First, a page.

A member of the genus Okanagana.
Photo credit: SUBMITTED: Darren Copley
February 20, 2021 – 10:30 a.m.
They are rather clumsy fliers and spend most of their lives underground. While their name is generally only used by scientists, the Okanagan Valley has its own family of insects named after it.
Their generic name is Okanagana, but they are commonly known as cicadas.
Often described as the sound of summer, there is no escaping the buzz of insects on a hot July and August evening.
While the sound they make is very recognizable, the scientific name Okanagana has never become a common term.
As with all things insect related, there is not just one Okanagana cicada, and the word Okanagana actually refers to the species of insect. There are more than 60 species in the genus Okanagana in North America, mainly in the USA, but also here in the Okanagan Valley.
The Royal BC Museum’s collection lists three species of Okanagana that live in the Okanagan Valley – Okanagana bella, Okanagana occidentalis, and Okanagana rimosa. In BC there are nine species of cicadas from two genera – the Okanagana and the Platypedia. The genus Platypedia lives on the coast and sounds very different from the genus Okanagana.
While the names sound fancy, even scientists admit that they all look the same to the naked eye.
Stuart Brown, owner of The Bug Guys Pets and Exotics in Lake Country, said Okanagana prefers ponderosa pines and lives on hot and dry slopes, with Ellison and Kalamalka provincial parks being very popular places to find them in the summer.
Brown said Okanagana lived underground their lives at a larval stage that could last up to four years. They then develop wings and go to live in the pines. Then the males make a noise.
“They’re calling for a partner … trying to get a woman to go to the place,” Brown said.
Their above-ground life does not last long and they only have about a month before they are eaten by something larger.
Brown said Okanagana was about an inch tall without the wings and completely harmless.
“You look very strange,” said Brown. “They are very bull-headed, so their heads are very wide and then their abs are shaped to a point … almost like a triangle.”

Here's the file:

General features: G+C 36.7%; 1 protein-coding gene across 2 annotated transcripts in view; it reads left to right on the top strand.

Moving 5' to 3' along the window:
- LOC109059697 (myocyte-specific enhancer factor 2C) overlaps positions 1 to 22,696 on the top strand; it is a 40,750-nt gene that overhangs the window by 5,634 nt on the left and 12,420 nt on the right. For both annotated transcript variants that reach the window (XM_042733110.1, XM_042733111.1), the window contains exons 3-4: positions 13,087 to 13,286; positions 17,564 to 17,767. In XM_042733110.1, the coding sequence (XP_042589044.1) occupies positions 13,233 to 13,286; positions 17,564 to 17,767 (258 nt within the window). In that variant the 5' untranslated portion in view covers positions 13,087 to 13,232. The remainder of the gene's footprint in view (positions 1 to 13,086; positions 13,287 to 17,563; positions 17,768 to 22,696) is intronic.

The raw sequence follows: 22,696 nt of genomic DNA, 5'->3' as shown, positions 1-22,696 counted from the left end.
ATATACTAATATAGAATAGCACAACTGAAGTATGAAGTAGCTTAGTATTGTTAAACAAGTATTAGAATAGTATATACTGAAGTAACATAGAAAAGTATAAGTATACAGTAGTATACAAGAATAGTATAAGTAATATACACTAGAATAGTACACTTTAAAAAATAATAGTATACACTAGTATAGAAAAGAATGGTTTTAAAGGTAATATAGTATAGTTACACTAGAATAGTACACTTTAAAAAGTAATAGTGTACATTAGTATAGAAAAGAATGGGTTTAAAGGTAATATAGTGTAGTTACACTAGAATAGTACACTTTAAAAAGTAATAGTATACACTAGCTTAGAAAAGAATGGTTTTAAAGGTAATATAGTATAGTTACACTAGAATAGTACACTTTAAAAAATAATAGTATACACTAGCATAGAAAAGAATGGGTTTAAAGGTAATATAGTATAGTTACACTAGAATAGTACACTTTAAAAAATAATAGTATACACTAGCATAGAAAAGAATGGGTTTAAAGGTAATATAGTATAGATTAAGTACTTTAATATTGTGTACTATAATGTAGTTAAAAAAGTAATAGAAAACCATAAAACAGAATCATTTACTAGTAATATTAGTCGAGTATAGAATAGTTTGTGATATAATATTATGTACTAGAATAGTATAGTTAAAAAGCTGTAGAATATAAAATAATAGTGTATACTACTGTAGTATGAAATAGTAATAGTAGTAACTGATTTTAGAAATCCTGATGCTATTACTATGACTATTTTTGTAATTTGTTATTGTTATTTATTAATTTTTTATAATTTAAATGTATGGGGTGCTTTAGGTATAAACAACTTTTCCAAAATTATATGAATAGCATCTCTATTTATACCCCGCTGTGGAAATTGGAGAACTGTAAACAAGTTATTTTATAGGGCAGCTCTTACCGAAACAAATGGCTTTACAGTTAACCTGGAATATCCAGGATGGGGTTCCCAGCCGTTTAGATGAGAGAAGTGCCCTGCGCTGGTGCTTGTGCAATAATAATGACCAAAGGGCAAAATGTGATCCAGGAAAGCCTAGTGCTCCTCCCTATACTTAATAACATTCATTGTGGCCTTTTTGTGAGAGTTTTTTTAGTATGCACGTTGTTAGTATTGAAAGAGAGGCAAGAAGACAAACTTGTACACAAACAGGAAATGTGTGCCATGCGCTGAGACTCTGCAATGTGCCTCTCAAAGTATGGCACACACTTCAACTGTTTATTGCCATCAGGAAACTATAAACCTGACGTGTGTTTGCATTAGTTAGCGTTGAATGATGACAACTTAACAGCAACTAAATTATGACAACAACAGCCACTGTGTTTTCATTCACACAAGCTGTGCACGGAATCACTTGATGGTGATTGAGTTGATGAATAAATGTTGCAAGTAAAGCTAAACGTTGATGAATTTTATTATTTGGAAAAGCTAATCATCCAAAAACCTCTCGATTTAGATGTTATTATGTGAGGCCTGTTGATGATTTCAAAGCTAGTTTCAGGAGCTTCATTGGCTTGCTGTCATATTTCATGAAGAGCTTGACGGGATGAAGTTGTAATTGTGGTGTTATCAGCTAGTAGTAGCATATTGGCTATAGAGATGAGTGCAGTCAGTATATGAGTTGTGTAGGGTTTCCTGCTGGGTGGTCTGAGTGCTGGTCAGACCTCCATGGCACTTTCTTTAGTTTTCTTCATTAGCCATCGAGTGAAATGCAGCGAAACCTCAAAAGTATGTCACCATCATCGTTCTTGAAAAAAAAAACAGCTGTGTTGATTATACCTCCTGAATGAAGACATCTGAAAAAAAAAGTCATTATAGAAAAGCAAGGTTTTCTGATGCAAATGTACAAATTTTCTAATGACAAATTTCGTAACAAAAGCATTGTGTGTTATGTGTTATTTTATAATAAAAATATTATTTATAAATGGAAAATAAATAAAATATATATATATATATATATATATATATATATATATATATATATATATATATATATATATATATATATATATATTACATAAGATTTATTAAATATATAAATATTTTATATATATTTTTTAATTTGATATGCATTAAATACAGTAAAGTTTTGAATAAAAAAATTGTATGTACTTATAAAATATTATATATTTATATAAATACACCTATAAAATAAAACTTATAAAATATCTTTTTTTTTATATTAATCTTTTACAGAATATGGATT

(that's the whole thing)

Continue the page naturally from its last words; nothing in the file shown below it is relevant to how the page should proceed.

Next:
They’re not very agile either.
“They look very strange when they fly because they’re such a big, bulky animal,” Brown said. “They are definitely clumsy fliers (and) you won’t see them fly too often.”
Why are they called Okanagana when they live coast to coast across North America?
The University of British Columbia, Okanagan, Professor of Biology, Dr. Robert Lalonde said the generic name was founded in 1905 by WL Distant.
Distant used the name Okanagana in an article called “Rhynchotal notes” published in 1905 in the Annals and Magazine of Natural History, London.
While obtaining the actual scientific paper is not an easy task, it is believed that Distant introduced the generic name Okanagana to refer to the region or people of the Okanagan.
According to the British Trust for Entomology, William Lucas Distant was a British entomologist who collected 50,000 insect samples and worked for the British Museum. He traveled widely, according to his obituary, published in The Entomologist Journal in 1922, but there is no mention that he ever came to Canada. The obituary says that cicadas were his favorite group of insects.
So come in the summer, instead of hearing the sound of the cicadas, the residents of the Okanagan Valley can remember hearing the sound of the Okanagana.
Photo credit: SUBMITTED: Royal BC Museum.
To contact a reporter for this story, Email Ben Bulmer or call (250) 309-5230 or Email the editor. You can also submit Photos, videos or news tips for the newsroom and enter to win a monthly raffle.
We appreciate your comments and opinions on our stories, but play nice. We will not censor or delete comments unless they contain non-topic statements or links, unnecessary vulgarity, false facts, spam or obviously fake profiles. If you have any concerns about the comments, please email the editor using the link above.
News from © iNFOnews, 2021